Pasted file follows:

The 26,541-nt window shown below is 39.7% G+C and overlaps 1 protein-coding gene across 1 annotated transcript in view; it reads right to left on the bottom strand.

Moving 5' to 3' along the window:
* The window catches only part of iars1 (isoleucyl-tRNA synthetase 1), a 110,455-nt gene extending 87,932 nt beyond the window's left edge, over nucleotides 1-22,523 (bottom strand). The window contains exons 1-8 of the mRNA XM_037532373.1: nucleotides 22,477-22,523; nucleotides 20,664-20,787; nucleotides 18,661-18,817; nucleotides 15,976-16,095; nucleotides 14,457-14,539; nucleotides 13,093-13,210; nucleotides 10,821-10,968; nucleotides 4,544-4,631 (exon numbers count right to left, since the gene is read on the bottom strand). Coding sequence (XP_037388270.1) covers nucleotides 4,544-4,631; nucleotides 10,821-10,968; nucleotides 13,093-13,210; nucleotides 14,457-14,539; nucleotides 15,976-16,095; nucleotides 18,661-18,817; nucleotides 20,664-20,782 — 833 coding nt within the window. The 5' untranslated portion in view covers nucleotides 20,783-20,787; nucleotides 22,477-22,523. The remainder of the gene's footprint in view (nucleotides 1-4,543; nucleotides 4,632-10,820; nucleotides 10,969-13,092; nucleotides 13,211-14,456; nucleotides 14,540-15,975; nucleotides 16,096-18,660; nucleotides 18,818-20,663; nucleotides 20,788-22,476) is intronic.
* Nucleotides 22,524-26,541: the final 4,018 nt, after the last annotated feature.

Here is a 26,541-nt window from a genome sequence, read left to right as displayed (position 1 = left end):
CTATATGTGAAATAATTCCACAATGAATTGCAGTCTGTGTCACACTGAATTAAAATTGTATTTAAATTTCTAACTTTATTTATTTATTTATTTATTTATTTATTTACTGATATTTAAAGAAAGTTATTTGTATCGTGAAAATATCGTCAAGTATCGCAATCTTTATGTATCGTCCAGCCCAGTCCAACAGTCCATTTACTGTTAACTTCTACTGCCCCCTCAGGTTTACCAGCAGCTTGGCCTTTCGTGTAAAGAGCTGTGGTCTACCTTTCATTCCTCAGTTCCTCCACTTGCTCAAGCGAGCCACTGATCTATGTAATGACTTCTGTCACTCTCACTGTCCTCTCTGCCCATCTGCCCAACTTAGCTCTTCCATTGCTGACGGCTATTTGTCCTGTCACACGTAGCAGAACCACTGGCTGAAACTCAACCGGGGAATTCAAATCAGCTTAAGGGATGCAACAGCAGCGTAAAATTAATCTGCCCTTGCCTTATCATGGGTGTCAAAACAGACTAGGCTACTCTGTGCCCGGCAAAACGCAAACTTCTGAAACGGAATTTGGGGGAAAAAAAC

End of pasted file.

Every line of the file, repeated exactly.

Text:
The 26,541-nt window shown below is 39.7% G+C and overlaps 1 protein-coding gene across 1 annotated transcript in view; it reads right to left on the bottom strand.

Moving 5' to 3' along the window:
* The window catches only part of iars1 (isoleucyl-tRNA synthetase 1), a 110,455-nt gene extending 87,932 nt beyond the window's left edge, over nucleotides 1-22,523 (bottom strand). The window contains exons 1-8 of the mRNA XM_037532373.1: nucleotides 22,477-22,523; nucleotides 20,664-20,787; nucleotides 18,661-18,817; nucleotides 15,976-16,095; nucleotides 14,457-14,539; nucleotides 13,093-13,210; nucleotides 10,821-10,968; nucleotides 4,544-4,631 (exon numbers count right to left, since the gene is read on the bottom strand). Coding sequence (XP_037388270.1) covers nucleotides 4,544-4,631; nucleotides 10,821-10,968; nucleotides 13,093-13,210; nucleotides 14,457-14,539; nucleotides 15,976-16,095; nucleotides 18,661-18,817; nucleotides 20,664-20,782 — 833 coding nt within the window. The 5' untranslated portion in view covers nucleotides 20,783-20,787; nucleotides 22,477-22,523. The remainder of the gene's footprint in view (nucleotides 1-4,543; nucleotides 4,632-10,820; nucleotides 10,969-13,092; nucleotides 13,211-14,456; nucleotides 14,540-15,975; nucleotides 16,096-18,660; nucleotides 18,818-20,663; nucleotides 20,788-22,476) is intronic.
* Nucleotides 22,524-26,541: the final 4,018 nt, after the last annotated feature.

Here is a 26,541-nt window from a genome sequence, read left to right as displayed (position 1 = left end):
CTATATGTGAAATAATTCCACAATGAATTGCAGTCTGTGTCACACTGAATTAAAATTGTATTTAAATTTCTAACTTTATTTATTTATTTATTTATTTATTTATTTACTGATATTTAAAGAAAGTTATTTGTATCGTGAAAATATCGTCAAGTATCGCAATCTTTATGTATCGTCCAGCCCAGTCCAACAGTCCATTTACTGTTAACTTCTACTGCCCCCTCAGGTTTACCAGCAGCTTGGCCTTTCGTGTAAAGAGCTGTGGTCTACCTTTCATTCCTCAGTTCCTCCACTTGCTCAAGCGAGCCACTGATCTATGTAATGACTTCTGTCACTCTCACTGTCCTCTCTGCCCATCTGCCCAACTTAGCTCTTCCATTGCTGACGGCTATTTGTCCTGTCACACGTAGCAGAACCACTGGCTGAAACTCAACCGGGGAATTCAAATCAGCTTAAGGGATGCAACAGCAGCGTAAAATTAATCTGCCCTTGCCTTATCATGGGTGTCAAAACAGACTAGGCTACTCTGTGCCCGGCAAAACGCAAACTTCTGAAACGGAATTTGGGGGAAAAAAAC